“I wonder so much if it is amusing to be an adventuress, because that is evidently what I shall become now. I read in a book all about it…” So starts Red Hair by Elinor Glyn, originally published as The Vicissitudes of Evangeline.
Even after reading Red Hair, I have so many questions. What book or books is Glyn referring to? This won’t be my first post on a book that pokes fun at others of the era, but I wish I knew what turn of the century novels are being spoofed. The Vicissitudes of Evangeline was originally published in 1905 (available in the public domain!) but when was this Macaulay reprint published? The back of the dust jacket lists other Glyn novels including Love’s Blindness (1926) and there is a gift inscription in my copy dated Christmas 1928. My best guess is that Macaulay reprinted Red Hair in conjunction with the 1928 silent film starring Clara Bow. Only fragments of the lost silent film are known to exist. And finally, who is the cover artist for this edition? There is clearly a signature on the dust jacket but I have no clue what it says.
Evangeline comes from a scandalous background and is brought up by a cruel rich guardian, Mrs. Carruthers, who plots that Evangeline should marry her nephew for inheritance purposes. Red Hair is a series of journal entries that takes place in the weeks following Mrs. Carruthers’ sudden death. Her nephew, Christopher Carruthers, arrives and rejects the antiquated marriage arrangement to a stranger, thus turning Evangeline out. He then waffles a bunch, gets rejected by Evangeline, and has the bright idea to call in his charming handsome friend for reinforcements. That friend is Lord Robert, who (spoiler alert!) Evangeline ends up marrying at the end of the novel.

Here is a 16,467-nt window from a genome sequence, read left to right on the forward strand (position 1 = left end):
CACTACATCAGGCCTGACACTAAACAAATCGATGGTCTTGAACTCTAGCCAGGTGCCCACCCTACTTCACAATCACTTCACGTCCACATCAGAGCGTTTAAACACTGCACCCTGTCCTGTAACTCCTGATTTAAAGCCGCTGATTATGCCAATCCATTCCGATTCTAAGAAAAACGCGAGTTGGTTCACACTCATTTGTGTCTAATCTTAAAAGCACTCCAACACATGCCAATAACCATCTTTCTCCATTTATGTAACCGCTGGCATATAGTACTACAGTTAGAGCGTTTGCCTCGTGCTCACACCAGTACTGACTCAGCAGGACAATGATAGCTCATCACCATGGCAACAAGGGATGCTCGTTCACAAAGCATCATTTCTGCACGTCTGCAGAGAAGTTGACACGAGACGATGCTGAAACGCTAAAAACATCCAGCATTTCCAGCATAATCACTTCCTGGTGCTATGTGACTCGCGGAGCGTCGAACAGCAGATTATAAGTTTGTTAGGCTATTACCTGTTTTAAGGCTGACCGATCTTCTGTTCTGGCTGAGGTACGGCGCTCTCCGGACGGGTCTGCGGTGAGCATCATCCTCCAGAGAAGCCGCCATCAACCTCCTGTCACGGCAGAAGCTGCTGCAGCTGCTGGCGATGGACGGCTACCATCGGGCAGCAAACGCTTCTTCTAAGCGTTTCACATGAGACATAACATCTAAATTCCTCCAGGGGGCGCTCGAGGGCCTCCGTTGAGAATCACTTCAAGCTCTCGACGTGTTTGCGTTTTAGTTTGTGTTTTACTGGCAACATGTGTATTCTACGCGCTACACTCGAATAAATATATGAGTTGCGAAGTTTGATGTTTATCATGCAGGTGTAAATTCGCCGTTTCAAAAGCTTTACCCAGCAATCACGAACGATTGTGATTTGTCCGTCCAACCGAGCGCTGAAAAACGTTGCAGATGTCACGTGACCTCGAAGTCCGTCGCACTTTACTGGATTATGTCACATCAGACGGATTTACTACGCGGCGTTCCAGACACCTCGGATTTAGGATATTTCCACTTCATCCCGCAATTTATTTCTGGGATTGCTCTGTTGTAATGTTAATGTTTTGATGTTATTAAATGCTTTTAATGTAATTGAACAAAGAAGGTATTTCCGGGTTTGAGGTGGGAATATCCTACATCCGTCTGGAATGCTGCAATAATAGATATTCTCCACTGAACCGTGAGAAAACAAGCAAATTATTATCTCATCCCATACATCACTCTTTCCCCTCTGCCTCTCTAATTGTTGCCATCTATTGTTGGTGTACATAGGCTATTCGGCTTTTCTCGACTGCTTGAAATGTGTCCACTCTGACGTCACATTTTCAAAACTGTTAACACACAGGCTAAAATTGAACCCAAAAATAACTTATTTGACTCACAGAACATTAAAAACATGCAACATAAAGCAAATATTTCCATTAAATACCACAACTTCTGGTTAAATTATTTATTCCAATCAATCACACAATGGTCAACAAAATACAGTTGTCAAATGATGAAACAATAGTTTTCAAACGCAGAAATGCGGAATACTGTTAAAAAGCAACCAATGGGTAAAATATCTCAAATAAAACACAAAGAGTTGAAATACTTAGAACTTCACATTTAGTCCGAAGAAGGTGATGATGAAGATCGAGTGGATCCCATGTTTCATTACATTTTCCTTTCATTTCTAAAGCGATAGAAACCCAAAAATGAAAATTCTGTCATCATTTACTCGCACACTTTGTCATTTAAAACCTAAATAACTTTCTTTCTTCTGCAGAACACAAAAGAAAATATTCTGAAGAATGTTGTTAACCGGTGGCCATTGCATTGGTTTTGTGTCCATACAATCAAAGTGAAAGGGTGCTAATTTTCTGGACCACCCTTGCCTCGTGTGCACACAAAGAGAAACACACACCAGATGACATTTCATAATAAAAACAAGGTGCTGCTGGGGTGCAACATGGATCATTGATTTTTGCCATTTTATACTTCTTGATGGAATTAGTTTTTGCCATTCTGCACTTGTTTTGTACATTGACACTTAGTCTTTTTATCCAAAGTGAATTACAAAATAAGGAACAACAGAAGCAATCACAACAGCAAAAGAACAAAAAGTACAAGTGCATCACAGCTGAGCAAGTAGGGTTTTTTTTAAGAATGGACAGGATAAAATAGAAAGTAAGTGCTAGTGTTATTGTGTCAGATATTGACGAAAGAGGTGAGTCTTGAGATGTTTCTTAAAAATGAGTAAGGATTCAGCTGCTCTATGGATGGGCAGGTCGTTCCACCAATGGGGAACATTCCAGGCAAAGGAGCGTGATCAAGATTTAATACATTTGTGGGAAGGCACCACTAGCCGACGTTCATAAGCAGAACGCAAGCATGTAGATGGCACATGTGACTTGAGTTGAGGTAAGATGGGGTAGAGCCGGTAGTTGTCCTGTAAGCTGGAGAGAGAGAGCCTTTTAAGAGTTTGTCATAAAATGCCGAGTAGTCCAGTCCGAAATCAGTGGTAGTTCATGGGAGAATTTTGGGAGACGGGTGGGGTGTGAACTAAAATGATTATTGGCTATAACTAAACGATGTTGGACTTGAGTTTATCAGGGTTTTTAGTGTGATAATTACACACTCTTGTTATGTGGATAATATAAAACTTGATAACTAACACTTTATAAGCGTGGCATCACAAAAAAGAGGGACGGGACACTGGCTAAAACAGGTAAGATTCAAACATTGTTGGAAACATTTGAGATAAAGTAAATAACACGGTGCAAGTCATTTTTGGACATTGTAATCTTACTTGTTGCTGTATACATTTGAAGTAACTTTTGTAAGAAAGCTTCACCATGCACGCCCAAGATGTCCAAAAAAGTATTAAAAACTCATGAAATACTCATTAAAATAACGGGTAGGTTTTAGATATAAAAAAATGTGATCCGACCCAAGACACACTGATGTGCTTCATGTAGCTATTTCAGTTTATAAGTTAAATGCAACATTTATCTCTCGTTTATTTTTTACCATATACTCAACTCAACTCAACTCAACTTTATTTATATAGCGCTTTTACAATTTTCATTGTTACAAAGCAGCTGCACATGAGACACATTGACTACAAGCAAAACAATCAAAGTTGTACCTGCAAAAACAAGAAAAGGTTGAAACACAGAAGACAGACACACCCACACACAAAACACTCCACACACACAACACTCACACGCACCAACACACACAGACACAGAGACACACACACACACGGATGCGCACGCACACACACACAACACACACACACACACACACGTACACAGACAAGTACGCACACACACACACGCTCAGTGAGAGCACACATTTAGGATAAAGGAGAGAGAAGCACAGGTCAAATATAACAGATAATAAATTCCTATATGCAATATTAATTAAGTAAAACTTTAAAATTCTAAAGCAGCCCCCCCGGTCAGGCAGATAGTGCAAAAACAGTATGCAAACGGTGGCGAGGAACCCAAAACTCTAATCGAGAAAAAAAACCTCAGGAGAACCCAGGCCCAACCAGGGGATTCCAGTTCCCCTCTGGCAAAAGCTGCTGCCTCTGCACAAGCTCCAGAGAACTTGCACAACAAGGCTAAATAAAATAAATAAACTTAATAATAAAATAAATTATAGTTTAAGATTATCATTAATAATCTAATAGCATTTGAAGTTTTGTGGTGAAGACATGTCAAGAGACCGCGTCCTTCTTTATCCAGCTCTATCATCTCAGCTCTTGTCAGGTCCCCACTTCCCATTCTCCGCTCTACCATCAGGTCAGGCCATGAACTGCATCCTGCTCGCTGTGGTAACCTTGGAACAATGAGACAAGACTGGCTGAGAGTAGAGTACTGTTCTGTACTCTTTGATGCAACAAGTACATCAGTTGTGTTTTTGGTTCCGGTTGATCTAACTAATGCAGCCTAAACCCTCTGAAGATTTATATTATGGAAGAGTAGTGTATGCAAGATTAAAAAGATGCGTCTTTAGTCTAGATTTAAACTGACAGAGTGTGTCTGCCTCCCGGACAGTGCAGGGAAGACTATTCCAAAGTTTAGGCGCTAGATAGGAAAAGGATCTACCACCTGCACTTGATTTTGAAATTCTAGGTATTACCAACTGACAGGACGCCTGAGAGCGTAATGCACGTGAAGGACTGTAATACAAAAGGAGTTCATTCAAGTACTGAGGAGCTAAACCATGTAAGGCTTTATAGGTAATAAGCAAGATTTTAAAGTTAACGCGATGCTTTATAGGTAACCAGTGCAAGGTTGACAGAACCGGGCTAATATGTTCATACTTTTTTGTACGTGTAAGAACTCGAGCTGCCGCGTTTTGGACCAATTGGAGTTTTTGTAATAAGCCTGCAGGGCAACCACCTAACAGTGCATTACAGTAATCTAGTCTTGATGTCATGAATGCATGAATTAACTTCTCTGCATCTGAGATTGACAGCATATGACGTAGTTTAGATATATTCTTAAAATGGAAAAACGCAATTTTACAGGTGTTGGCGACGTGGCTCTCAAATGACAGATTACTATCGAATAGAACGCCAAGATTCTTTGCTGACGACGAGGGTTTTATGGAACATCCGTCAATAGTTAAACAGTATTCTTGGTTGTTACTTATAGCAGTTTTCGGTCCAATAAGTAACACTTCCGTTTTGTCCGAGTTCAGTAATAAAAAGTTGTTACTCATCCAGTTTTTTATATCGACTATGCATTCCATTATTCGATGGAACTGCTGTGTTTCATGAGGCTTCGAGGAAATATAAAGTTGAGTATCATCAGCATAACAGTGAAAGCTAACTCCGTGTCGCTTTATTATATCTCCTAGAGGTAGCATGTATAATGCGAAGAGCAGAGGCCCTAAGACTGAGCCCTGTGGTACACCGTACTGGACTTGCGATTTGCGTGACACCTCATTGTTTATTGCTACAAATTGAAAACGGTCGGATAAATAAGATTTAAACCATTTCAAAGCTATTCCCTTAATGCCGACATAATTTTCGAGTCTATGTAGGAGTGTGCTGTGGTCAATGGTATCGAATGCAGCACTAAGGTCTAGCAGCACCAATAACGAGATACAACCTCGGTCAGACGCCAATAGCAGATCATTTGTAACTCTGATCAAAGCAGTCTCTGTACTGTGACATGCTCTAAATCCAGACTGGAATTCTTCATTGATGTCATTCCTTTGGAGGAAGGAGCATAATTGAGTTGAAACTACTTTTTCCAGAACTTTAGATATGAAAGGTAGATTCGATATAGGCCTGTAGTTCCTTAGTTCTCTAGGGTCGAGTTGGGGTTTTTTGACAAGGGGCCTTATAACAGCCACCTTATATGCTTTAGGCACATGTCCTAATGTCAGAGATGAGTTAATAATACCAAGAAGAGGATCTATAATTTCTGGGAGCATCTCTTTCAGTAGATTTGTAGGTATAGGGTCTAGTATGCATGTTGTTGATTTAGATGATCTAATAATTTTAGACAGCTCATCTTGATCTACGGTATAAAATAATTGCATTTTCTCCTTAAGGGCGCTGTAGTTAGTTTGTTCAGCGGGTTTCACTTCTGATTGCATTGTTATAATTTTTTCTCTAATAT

The entire adventuress storyline is intentionally quite far-fetched. Readers looking for the grand adventures of a suddenly penniless protagonist should look elsewhere. Other characters laugh at Evangeline’s plans and Evangeline is unsure how to venture into the world with no connections or money. Instead, she ends up staying at an oppressively boring neighbor’s home, then with a society woman who she meets through the neighbors, and finally makes it to London but can only roll out a plan to stay at a hotel very briefly. No plans are made while all the male characters within a certain radius fawn over Evangeline and we are constantly reminded that everyone thinks she is trouble waiting to happen because of her red hair.
There are two love triangles in Red Hair and both play out with lots of drama but few real surprises. The scandal level is fairly low in Red Hair: at one point the matronly neighbor sees Evangeline’s nightgown draped over a chair and thinks it much too thin. There is a plot line about Lord Robert’s sickly half brother involving another inheritance squabble. Red Hair serves as an interesting example of an early Elinor Glyn novel and predecessor to other romance novels of the decades following.
My thanks to family friend Elizabeth a.k.a. Etsy’s Grandmother’s Attic for finding this book. I’m looking forward to our spring antiquing plans!
Copies of Elinor Glyn’s works are available for purchase here.